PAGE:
The Bishop of Worcester tribute to Queen Elizabeth II: ‘Her devotion to service was unparalleled’
It is impossible to overstate the sense of loss that is felt across the globe following the death of our late Queen Elizabeth II.
Like millions of others, I was desperately sad to learn that she had died. She had been on the throne for all my life and for me, like so very many others, she was a source of security and stability. Her devotion to service was unparalleled and, as has been often remarked, she fulfilled her vow to devote her life to her subjects when she was 21 in an exemplary fashion.
Besides being a fount of wisdom, the Queen had a great sense of humour and fun
For the past 10 years it has been my privilege to be Lord High Almoner to the Queen. It’s an esoteric title for an ancient role: Cardinal Thomas Wolsey was one of my predecessors. Traditionally, the Royal Almoner looked after all the monarch’s almsgiving. Nowadays, my duty is to take overall responsibility for the Royal Maundy Service.
At the Royal Maundy Service, the same number of men and women as the monarch’s age - so, 96 men and 96 women this year – receive the Maundy money in recognition of their Christian service to their communities over a lifetime. It was very moving to accompany the Queen, whose Christian service over her lifetime was so extraordinarily impressive.
The Queen saw the Royal Maundy Service as one of the most significant fixtures in her diary. I think that is because it symbolised so well what motivated her: she served because of her faith in Jesus, who came not to be served but to serve, and in doing so she was an inspiration to millions.
The Queen was Supreme Governor of the Church of England and a committed Anglican but, like most Anglicans, did not see that as an exclusivist position. As the Queen herself said at the time of her Diamond Jubilee: “The concept of our established Church is occasionally misunderstood and, I believe, commonly under-appreciated. Its role is not to defend Anglicanism to the exclusion of other religions. Instead, the Church has a duty to protect the free practice of all faiths in this country.” The Queen’s Christian commitment, symbolised in the Royal Maundy Service, inspired her to serve her people of all faiths and none, and to seek the flourishing of all her subjects.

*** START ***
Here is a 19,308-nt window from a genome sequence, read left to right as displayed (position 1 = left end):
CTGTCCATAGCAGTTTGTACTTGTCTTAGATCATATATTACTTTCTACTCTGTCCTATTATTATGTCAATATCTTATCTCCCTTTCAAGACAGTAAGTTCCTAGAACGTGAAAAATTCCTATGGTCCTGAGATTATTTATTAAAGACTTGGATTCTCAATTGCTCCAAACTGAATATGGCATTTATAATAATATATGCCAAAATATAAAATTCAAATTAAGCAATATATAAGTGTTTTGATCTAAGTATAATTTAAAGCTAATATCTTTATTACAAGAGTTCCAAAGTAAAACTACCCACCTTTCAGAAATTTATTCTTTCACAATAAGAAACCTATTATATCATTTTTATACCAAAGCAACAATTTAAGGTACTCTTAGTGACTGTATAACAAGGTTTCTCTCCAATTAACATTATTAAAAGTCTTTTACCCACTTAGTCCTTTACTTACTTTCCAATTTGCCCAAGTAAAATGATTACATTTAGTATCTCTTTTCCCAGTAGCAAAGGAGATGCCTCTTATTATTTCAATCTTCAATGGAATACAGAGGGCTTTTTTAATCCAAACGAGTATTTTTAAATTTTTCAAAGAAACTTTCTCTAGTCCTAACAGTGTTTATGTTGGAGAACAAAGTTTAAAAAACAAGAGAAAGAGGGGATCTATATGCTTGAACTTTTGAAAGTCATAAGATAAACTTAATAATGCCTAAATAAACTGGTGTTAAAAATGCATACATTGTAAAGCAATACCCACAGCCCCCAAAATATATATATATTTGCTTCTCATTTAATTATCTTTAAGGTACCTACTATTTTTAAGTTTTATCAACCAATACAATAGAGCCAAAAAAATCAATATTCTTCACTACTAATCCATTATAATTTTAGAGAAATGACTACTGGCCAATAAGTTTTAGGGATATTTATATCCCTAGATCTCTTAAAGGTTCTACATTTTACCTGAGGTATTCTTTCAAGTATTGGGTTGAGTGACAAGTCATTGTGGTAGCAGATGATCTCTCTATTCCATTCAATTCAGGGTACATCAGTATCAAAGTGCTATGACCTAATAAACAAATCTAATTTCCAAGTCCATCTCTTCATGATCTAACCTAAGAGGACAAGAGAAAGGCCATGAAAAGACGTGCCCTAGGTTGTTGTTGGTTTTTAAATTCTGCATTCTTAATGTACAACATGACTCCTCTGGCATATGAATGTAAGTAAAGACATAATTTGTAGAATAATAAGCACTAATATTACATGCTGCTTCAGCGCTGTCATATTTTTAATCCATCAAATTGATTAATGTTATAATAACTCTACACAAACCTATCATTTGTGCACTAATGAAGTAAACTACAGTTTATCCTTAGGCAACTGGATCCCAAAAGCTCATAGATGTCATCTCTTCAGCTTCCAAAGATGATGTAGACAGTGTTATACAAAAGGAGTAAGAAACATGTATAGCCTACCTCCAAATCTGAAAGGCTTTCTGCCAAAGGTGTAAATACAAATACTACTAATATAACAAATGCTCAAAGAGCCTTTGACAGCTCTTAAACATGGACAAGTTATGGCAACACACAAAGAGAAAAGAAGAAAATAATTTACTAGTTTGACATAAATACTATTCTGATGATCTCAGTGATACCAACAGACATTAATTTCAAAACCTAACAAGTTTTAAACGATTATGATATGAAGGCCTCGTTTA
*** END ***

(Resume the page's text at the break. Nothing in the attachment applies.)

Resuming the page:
The Royal Maundy Service is a serious matter, but by the constant twinkle her eye and her radiant smile the Queen managed to put people at their ease, immensely nervous though they were. I would tell them beforehand to just bow and say “Thank you Ma’am”, but one year a recipient couldn’t resist pressing a pot of marmalade into the Queen’s hand as a return gift. As might be expected, she dealt with the unexpected development with great dignity.
As all those who were privileged to know Her Majesty can attest, besides being a fount of wisdom, the Queen had a great sense of humour and fun. Only latterly did James Bond and Paddington make that plain for all to see.
In grieving, it is worth remembering that the Queen was a person of deep Christian faith who believed in a God whose love, in Jesus, is stronger than death.
As we give thanks for the life of this remarkable monarch and commend her to that God in whom she believed, I pray that we shall all come together as a nation. That would be the most fitting tribute to the late Queen who was, through her faith and service, the glue that held us together. May that glue continue to stick as we pray, too, for our new King.
The Bishop of Worcester, Lord Spiritual.
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